The Sun Walks Down
SHORTLISTED FOR THE WALTER SCOTT PRIZE
‘Brilliant, fresh and compulsively readable’
‘A blazing mystery . . . tremendous’
‘Gloriously orchestrated . . . kaleidoscopic’
‘A thrilling success’
WALL STREET JOURNAL
An epic tale of unsettlement, history, myth, art and love – and of a small boy lost in the Australian desert from the prize-winning author of The Night Guest and The High Places.
In September 1883, in a small town in the South Australian outback, six-year-old Denny Wallace goes missing.
As a dust storm sweeps across the landscape, the entire community is caught up in the search. Scouring the desert and mountains, the residents of Fairly – newlyweds, farmers, mothers, artists, Indigenous trackers, cameleers, policemen – confront their relationships with each other and with the ancient land they inhabit. A land haunted by many gods – the sun among them, rising and falling on each day in which Denny could be found, or lost forever.
PRAISE FOR FIONA MCFARLANE
‘I can’t think of another writer working today who I admire more’
KEVIN POWERS, AWARD-WINNING AUTHOR OF THE YELLOW BIRDS
‘An extraordinary writer’
MICHELLE DE KRETSER, AWARD-WINNING AUTHOR OF SCARY MONSTERS
‘McFarlane has a gift for cutting into a story at precisely the right angle’
‘An intelligent and distinctive voice . . . a marvel’
SYDNEY MORNING HERALD
‘An exceptionally fine writer’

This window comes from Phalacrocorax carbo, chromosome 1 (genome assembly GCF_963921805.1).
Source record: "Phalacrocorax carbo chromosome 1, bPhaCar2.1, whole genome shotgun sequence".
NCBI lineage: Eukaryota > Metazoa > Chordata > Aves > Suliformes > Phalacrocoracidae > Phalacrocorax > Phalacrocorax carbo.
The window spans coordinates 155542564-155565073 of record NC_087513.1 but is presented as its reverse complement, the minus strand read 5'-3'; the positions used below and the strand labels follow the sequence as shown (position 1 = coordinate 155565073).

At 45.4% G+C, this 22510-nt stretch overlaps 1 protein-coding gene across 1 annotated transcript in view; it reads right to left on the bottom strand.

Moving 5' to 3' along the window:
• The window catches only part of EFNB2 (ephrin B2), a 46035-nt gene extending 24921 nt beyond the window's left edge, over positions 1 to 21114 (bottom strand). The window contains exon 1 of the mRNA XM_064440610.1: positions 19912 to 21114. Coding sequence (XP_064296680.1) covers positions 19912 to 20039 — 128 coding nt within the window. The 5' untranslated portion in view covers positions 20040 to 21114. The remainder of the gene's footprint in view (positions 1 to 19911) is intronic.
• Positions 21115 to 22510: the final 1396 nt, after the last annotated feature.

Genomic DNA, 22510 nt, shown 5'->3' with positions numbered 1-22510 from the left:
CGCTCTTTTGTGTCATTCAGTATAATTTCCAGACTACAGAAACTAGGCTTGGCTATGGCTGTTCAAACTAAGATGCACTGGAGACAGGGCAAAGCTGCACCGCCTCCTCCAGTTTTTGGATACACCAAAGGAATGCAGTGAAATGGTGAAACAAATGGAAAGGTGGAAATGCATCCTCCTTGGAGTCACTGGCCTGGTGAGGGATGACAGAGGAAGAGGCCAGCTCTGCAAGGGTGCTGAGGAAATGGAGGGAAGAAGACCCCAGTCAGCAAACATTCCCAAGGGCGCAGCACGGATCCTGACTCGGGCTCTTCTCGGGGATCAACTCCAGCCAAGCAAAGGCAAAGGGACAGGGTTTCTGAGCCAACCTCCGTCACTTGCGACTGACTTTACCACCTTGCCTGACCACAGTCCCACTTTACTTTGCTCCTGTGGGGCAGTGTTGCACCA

A blazing mystery set in the colonial outback . . . The writing is tremendous . . . This is a beguiling novel, not just of ideas about history and place but of fiercely beautiful translations -- Elizabeth Lowry * Guardian * A sensitive, slow-burn panorama of society in colonial Australia. Moving persuasively between a vast, impressively diverse array of characters, young and old, incoming and indigenous, privileged and deprived, she lets us listen in on their private (often competing) hopes and desires as the community pulls together to hunt for the boy. The result is moving and masterful - rich slices of life made vivid by the old-fashioned nitty-gritty of flesh-and blood character-making -- Anthony Cummins * Daily Mail * Ambitious . . . McFarlane amplifies her theme in ways that are often touching and ingenious . . . its style is at once spare and attentive to detail, and Fiona McFarlane has a sharp eye for historical injustices -- Andrew Motion * Times Literary Supplement * A thrilling success . . . A novel full of mystery and wonder * Wall Street Journal * Gloriously orchestrated . . . kaleidoscopic . . . This book earns its place by the simultaneous seriousness and playfulness of its commitment to all the voices in the contested times and spaces of its setting. McFarlane knows what she's doing, and she does it exceptionally well -- Sarah Moss * Irish Times * This novel is also made hypnotic by its wonderfully atmospheric dreaminess -- Andrew Martin * Mail on Sunday * McFarlane's treatment of the dust storm has a simple Steinbeckian majesty . . . Her prose is full of detail, comparable to Claire Keegan's keen-eyed novellas, Foster and Small Things Like These -- Claire Lowdon * Sunday Times * Ambitious . . . McFarlane's figures emerge in intricate detail, defined by their petty desires, their moral imperfections, and their relationship both to the cataclysm of colonization and to the grandiosity of the landscape and the sun * New Yorker * Masterful storytelling . . . Tension mounts every time tragedy looms or disaster strikes. We read on with queasy dread when the spotlight falls on frightened and exhausted Denny . . . But we also read on captivated by the novel's beautiful prose and polyphonic voices, and marveling at both its epic scope and rare intimacy * Washington Post * In precise, often glorious prose, the novel affords each character, including little Denny, a rich interiority, even as the landscape itself - a terrain layered with significance and myth for aboriginal peoples, while for Europeans "civilization" there appears thin - provokes awe . . . With this remarkable novel, McFarlane establishes her place in the firmament of Australian letters, reworking and expanding the imaginary of its early years -- Claire Messud * Harper's * Fiona McFarlane's last book was scintillating. The Sun Walks Down is even better. It's compelling: old-fashioned in all the best ways, historically sensitive, generous in storytelling and yet modern and sharp -- Sarah Moss, author of SUMMERWATER The Sun Walks Down is the book I'm always longing to find: brilliant, fresh and compulsively readable. It is marvellous. I loved it from start to finish -- Ann Patchett, author of THE DUTCH HOUSE Gorgeous storytelling and superb characters are among the glories of The Sun Walks Down. Fiona McFarlane is an extraordinary writer, one of the best working today. Her magnificent reworking of the lost child story showcases the profound understanding she brings to people, places and the past. I lived in this wise, majestic novel for days and never wanted it to end -- Michelle de Kretser, author of SCARY MONSTERS An exceptional, multi-layered historical novel with a beautifully styled plot. The power with which Fiona McFarlane evokes the place and time is extraordinary - a gorgeously written book -- Evie Wyld, author of THE BASS ROCK Quite simply, the best novel I've ever read about 19th-century Australia. A tense search for a lost child unfolds with rising dread against a landscape of harsh and radiant beauty, amid lives as tangled as barbed wire -- Geraldine Brooks, author of HORSE The Sun Walks Down is a revelation. McFarlane places her lens first over the disappearance of a small boy in the Australian Outback and zooms out, weaving the stories of the people involved in the search for him into a tapestry as richly imagined and fully realized as anything I've read in recent memory. Her sentences fit together with the beauty of fine carpentry, and with them she's constructed a novel that calls to my mind no less than Patrick White's The Tree of Man. I can't think of another writer working today who I admire more -- Kevin Powers, author of THE YELLOW BIRDS Mesmerising . . . It's a story with the quality of a myth or fable, that somehow manages to seem both restrained and infinite at once. And if that's all sounding a bit hoity-toity, be assured it's an engrossing mystery * Sydney Morning Herald * An extraordinary work of fiction that I have no doubt will become a classic of Australian literature -- Emily Bitto, author of THE STRAYS This tale of a farming community's search for a missing child offers intimate human drama, ruminations on the intersections of art and life, and a sweeping, still relevant view of race and class in Australia . . . A masterpiece of riveting storytelling * Kirkus * Taut, rich, intelligent and mesmerizing * ABC News * The Sun Walks Down is a brilliant, intimate epic, a book about a family and also about history that is full of heart and heat. Fiona McFarlane's ear for the gurgles and clamor and hidden symphonies of her characters' souls is flawless; the way their lives intertwine is propulsive, heartbreaking. She is, simply, one of the best writers around -- Elizabeth McCracken, author of THE HERO OF THIS BOOK With a child missing in remote Australia, this may sound like any recent 'outback noir' thriller - but McFarlane's beautifully written second novel has much more in common with Lanny by Max Porter or Reservoir 13 by Jon McGregor: all vibrant, otherworldly stories of a small community in flux, discombobulated by a singular tragedy * Guardian Australia * The Sun Walks Down is that rare kind of novel, where there is something to enjoy and admire on every page. McFarlane's elegant, sharply observed prose beautifully conjures an unforgettable time and place -- Carys Davies, author of THE MISSION HOUSE